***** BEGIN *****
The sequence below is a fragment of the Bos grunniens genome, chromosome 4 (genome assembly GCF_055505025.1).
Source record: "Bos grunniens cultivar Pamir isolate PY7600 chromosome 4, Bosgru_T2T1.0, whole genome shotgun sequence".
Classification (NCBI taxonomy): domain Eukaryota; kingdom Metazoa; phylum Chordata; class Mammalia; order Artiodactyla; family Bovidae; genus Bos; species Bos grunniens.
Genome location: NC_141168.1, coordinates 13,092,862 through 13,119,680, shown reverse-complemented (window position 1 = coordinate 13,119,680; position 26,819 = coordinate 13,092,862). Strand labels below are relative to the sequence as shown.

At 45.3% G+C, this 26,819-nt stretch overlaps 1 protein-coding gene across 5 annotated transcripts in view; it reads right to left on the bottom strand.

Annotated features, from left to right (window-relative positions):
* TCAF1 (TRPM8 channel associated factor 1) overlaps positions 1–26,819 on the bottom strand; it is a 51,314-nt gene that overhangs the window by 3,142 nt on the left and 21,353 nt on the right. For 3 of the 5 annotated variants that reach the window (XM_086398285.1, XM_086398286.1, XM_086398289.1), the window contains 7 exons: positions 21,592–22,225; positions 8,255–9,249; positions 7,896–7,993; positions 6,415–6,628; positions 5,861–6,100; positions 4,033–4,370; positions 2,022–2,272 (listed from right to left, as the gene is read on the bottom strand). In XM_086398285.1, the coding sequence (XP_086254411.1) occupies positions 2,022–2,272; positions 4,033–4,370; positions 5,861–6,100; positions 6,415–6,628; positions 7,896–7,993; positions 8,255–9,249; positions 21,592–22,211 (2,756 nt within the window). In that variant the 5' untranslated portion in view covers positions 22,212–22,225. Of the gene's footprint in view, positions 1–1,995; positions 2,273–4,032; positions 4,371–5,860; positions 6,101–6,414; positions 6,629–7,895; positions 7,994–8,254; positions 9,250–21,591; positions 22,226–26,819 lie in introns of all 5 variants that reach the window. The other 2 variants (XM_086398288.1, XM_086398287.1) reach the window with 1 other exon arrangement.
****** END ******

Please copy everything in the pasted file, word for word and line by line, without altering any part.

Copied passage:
The sequence below is a fragment of the Bos grunniens genome, chromosome 4 (genome assembly GCF_055505025.1).
Source record: "Bos grunniens cultivar Pamir isolate PY7600 chromosome 4, Bosgru_T2T1.0, whole genome shotgun sequence".
Classification (NCBI taxonomy): domain Eukaryota; kingdom Metazoa; phylum Chordata; class Mammalia; order Artiodactyla; family Bovidae; genus Bos; species Bos grunniens.
Genome location: NC_141168.1, coordinates 13,092,862 through 13,119,680, shown reverse-complemented (window position 1 = coordinate 13,119,680; position 26,819 = coordinate 13,092,862). Strand labels below are relative to the sequence as shown.

At 45.3% G+C, this 26,819-nt stretch overlaps 1 protein-coding gene across 5 annotated transcripts in view; it reads right to left on the bottom strand.

Annotated features, from left to right (window-relative positions):
* TCAF1 (TRPM8 channel associated factor 1) overlaps positions 1–26,819 on the bottom strand; it is a 51,314-nt gene that overhangs the window by 3,142 nt on the left and 21,353 nt on the right. For 3 of the 5 annotated variants that reach the window (XM_086398285.1, XM_086398286.1, XM_086398289.1), the window contains 7 exons: positions 21,592–22,225; positions 8,255–9,249; positions 7,896–7,993; positions 6,415–6,628; positions 5,861–6,100; positions 4,033–4,370; positions 2,022–2,272 (listed from right to left, as the gene is read on the bottom strand). In XM_086398285.1, the coding sequence (XP_086254411.1) occupies positions 2,022–2,272; positions 4,033–4,370; positions 5,861–6,100; positions 6,415–6,628; positions 7,896–7,993; positions 8,255–9,249; positions 21,592–22,211 (2,756 nt within the window). In that variant the 5' untranslated portion in view covers positions 22,212–22,225. Of the gene's footprint in view, positions 1–1,995; positions 2,273–4,032; positions 4,371–5,860; positions 6,101–6,414; positions 6,629–7,895; positions 7,994–8,254; positions 9,250–21,591; positions 22,226–26,819 lie in introns of all 5 variants that reach the window. The other 2 variants (XM_086398288.1, XM_086398287.1) reach the window with 1 other exon arrangement.